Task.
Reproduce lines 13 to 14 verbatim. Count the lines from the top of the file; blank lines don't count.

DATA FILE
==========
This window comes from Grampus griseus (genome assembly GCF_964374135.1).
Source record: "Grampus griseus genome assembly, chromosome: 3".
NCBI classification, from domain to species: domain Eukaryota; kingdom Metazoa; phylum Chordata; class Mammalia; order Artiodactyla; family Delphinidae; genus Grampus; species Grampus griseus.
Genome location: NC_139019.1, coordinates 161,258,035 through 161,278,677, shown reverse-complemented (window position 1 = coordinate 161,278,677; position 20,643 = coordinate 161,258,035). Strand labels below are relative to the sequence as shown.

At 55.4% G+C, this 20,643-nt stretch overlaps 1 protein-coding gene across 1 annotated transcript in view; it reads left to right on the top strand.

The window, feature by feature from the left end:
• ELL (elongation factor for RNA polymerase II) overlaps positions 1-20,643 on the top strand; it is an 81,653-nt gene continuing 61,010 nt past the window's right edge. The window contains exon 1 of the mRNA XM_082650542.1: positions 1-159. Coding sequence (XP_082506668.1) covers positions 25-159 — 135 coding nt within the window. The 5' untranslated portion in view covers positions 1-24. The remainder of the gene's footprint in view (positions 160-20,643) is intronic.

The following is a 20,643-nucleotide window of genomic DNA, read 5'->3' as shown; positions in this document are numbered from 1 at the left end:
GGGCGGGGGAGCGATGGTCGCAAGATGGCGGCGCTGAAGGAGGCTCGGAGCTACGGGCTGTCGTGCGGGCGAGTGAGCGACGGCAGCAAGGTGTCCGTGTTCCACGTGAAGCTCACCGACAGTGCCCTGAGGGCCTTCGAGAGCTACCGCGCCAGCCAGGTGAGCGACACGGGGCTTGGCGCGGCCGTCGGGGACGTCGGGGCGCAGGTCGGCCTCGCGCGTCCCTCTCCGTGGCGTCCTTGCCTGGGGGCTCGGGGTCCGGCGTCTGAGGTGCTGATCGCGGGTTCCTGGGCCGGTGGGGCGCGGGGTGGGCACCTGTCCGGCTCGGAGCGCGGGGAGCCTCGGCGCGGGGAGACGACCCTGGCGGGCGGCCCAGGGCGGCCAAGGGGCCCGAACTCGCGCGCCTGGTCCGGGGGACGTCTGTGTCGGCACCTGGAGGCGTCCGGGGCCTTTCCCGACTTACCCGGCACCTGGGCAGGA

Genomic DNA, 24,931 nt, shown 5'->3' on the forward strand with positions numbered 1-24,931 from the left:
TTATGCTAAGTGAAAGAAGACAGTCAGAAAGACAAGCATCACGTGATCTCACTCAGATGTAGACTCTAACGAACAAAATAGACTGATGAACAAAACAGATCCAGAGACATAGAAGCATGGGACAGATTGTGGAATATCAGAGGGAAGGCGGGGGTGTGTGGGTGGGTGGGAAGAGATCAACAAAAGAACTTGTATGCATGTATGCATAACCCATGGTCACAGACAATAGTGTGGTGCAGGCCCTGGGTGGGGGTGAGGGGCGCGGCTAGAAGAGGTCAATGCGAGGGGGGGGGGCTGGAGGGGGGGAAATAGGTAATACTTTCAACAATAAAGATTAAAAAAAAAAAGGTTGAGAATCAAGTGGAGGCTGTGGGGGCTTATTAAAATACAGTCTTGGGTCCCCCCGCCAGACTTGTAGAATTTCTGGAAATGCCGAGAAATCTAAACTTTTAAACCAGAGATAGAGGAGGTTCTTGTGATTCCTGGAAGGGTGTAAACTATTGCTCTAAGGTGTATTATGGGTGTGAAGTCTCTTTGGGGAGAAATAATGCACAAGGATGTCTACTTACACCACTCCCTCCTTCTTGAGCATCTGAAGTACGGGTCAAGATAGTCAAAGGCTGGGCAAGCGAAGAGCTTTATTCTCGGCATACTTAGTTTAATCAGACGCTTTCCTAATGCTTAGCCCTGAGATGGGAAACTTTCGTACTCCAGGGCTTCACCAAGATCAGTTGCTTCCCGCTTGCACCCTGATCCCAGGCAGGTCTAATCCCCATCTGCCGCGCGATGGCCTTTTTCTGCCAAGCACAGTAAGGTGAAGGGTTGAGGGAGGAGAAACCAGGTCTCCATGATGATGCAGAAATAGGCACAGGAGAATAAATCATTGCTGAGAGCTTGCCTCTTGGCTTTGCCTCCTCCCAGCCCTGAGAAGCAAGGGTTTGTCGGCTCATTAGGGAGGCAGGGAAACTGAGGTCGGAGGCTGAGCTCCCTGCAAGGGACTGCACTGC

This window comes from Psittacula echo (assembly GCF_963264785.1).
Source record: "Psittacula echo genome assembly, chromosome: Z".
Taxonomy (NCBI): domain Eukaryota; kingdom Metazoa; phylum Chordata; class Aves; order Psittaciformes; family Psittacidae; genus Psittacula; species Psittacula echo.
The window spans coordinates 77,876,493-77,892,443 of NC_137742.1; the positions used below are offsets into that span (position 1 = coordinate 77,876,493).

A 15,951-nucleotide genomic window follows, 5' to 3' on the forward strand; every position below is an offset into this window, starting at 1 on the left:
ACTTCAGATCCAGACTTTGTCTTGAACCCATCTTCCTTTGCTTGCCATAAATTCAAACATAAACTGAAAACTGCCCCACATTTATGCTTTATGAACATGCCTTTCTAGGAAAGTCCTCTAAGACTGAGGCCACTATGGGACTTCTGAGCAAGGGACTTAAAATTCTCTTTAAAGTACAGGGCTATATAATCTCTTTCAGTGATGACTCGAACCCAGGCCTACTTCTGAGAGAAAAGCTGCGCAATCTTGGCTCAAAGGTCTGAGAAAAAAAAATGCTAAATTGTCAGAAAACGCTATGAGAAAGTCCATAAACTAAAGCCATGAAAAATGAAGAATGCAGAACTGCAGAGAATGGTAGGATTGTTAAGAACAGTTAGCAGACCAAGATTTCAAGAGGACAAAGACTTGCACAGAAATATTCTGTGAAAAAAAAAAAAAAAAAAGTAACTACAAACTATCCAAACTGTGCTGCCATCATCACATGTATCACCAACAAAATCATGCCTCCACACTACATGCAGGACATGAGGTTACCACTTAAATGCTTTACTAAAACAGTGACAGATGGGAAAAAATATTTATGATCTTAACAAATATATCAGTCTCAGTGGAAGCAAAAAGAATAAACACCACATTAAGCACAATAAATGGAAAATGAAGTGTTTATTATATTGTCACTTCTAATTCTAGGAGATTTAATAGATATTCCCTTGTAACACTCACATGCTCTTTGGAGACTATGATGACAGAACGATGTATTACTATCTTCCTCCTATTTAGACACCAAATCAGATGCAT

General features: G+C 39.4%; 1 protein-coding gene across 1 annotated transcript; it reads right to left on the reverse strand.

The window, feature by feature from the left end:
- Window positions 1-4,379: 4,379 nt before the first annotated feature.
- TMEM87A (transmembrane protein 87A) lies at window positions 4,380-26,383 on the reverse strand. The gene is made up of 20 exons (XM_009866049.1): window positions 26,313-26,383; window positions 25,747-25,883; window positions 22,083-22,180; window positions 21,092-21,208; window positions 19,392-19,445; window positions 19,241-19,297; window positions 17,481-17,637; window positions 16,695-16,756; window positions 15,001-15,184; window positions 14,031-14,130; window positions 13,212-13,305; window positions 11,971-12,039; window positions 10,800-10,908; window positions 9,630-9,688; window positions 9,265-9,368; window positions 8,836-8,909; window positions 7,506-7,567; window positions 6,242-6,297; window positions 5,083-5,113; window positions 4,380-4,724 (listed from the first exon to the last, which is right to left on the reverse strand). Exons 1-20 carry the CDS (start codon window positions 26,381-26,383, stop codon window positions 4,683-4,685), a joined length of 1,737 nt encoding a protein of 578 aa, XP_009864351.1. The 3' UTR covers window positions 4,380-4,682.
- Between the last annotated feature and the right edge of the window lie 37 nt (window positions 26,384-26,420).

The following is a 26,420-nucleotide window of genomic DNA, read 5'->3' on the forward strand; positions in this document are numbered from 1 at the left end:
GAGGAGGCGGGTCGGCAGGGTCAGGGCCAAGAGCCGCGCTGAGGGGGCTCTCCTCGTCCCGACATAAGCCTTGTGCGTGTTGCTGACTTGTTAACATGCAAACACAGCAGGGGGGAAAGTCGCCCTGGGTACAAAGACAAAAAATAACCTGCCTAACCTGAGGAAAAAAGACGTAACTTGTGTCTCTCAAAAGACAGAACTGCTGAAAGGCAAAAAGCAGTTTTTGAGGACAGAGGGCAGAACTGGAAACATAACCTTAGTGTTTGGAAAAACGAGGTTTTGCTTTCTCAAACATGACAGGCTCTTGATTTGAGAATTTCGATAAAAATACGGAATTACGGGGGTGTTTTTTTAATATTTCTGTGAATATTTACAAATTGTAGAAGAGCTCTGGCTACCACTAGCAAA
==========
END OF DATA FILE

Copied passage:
Source record: "Psittacula echo genome assembly, chromosome: Z".
Taxonomy (NCBI): domain Eukaryota; kingdom Metazoa; phylum Chordata; class Aves; order Psittaciformes; family Psittacidae; genus Psittacula; species Psittacula echo.